Yet more examples of the wonderful fact checking that we can rely on journalists to do, the LA Times has a story that relies entirely on the authority of “someone’s blog said so”, accusing Facebook of using user’s photos in ads without permission. It was soon convincingly re-butted by Facebook.
Part of the problem is clearly the lack of fact checking. It is also probable that the journalist did not understand how Facebook works and did not distinguish between Facebook and third party app developers that use Facebook. Facebook does not control the third party developers: it does cut off those who break is rules, but that only happens after they have been caught breaking the rules.
This is why the only third part app I use is Posterous cross-posting (everything I post to Posterous is posted on Facebook as well). I trust Posterous more than Facebook, so there is no issue there. If you add every cute app you come across, you are taking a risk.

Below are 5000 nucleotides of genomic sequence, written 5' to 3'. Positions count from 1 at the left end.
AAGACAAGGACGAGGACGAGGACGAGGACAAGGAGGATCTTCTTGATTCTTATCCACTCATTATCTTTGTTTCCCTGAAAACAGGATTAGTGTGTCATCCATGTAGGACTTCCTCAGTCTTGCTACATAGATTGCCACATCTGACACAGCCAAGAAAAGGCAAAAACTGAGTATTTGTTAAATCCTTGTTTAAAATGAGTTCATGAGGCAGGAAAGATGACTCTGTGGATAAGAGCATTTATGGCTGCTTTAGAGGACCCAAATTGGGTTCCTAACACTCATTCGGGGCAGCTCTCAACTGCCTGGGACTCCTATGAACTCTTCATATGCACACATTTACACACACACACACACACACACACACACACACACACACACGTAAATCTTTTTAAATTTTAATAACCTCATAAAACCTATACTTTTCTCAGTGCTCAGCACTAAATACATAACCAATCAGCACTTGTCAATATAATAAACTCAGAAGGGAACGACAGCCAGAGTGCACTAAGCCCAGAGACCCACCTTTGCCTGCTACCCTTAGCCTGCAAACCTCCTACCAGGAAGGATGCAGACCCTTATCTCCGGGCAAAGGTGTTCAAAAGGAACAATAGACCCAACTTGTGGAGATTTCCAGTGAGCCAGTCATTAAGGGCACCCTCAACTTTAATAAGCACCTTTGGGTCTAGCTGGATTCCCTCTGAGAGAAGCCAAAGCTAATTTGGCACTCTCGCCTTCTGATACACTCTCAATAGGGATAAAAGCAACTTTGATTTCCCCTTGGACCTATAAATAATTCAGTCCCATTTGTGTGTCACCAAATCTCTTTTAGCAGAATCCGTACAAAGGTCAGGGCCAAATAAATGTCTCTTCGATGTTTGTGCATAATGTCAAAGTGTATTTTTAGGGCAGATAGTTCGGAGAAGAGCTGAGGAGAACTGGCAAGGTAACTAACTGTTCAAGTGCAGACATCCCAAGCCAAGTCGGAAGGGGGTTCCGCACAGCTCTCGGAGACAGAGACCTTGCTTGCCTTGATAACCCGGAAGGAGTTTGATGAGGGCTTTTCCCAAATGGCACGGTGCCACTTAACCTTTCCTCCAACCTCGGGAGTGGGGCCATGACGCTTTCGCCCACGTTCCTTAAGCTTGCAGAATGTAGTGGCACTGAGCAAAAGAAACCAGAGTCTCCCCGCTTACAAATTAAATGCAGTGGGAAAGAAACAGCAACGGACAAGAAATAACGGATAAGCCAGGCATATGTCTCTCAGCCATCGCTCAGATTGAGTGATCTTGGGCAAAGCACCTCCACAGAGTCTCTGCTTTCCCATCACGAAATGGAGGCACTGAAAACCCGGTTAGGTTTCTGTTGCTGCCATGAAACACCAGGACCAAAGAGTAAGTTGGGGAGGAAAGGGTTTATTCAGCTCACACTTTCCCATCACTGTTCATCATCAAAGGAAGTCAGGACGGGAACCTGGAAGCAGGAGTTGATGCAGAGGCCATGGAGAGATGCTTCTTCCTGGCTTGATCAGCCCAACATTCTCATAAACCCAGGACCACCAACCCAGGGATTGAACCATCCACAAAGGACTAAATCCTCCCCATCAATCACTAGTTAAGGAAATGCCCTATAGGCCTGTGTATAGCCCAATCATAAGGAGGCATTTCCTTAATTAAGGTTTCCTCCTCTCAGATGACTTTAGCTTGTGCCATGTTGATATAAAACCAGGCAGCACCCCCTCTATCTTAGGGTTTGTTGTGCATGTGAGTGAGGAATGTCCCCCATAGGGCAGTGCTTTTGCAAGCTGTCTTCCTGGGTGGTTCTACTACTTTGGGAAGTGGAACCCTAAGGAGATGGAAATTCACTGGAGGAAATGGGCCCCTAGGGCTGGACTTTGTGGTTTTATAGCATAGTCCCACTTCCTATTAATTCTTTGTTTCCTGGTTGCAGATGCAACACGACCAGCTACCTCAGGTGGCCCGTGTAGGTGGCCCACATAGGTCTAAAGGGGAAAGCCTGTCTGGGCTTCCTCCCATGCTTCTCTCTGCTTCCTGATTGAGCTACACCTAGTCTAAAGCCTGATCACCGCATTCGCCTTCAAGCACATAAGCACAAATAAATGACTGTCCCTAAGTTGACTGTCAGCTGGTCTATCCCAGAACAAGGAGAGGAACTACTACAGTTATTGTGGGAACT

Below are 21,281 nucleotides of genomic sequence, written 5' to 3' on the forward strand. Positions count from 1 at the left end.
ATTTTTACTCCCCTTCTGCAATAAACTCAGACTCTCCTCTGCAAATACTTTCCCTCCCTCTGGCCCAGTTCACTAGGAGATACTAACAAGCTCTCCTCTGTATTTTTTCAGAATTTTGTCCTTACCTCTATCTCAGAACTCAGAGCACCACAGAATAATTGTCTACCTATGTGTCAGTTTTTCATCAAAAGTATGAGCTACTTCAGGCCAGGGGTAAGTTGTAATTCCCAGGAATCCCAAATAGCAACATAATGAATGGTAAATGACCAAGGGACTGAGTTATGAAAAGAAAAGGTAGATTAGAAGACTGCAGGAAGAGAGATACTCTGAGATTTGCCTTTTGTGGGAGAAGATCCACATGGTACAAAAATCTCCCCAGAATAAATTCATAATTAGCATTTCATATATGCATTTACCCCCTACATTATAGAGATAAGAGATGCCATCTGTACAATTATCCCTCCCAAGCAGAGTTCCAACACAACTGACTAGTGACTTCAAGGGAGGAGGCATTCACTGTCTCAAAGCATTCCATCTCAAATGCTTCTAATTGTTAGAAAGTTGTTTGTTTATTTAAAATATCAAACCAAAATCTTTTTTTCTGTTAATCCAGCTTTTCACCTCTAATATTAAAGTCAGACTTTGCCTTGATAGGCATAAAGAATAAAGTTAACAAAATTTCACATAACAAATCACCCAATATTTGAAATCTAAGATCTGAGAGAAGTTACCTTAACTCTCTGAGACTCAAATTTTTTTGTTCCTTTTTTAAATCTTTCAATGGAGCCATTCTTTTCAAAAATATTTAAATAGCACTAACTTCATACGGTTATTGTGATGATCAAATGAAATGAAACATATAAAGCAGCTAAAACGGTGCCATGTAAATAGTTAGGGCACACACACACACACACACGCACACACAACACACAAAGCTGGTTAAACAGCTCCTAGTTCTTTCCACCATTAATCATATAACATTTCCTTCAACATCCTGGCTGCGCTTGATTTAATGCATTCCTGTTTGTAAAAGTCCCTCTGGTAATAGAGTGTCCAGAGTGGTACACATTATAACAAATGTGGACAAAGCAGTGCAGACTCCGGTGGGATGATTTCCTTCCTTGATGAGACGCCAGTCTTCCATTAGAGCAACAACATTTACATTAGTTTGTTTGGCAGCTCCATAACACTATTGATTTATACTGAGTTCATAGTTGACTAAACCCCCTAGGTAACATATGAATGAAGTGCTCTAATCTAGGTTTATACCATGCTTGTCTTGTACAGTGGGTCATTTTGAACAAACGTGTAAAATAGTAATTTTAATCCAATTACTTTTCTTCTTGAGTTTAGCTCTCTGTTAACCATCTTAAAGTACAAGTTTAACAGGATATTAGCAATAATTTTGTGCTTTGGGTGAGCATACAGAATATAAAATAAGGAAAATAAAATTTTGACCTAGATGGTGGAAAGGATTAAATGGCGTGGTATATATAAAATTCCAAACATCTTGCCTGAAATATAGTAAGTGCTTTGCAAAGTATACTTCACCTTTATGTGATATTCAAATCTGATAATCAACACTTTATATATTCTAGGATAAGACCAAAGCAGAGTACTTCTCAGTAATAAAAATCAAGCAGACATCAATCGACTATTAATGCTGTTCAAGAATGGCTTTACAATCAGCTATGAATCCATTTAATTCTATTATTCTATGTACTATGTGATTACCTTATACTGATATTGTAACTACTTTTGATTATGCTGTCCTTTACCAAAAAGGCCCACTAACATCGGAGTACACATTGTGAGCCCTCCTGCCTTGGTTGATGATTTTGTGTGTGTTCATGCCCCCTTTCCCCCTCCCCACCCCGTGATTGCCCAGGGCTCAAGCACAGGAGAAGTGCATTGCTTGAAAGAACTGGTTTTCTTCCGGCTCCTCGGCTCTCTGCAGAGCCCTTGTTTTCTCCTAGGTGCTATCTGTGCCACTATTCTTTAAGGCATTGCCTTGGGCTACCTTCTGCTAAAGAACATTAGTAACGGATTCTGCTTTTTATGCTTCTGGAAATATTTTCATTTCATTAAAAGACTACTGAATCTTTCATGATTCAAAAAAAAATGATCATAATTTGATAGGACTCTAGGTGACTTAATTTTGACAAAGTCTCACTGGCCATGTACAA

Anyway, could all those journalists who tell us who professional and trustworthy they are compared to bloggers and other non-professionals, explain why:
- Journalists keep getting stories from bloggers and (often false )background information from Wikipedia?
- Why journalists keep writing about things they get wrong because they do not understand the subject. I see this most in financial journalism, but that is because I know enough about the subject matter to spot their often serious mistakes.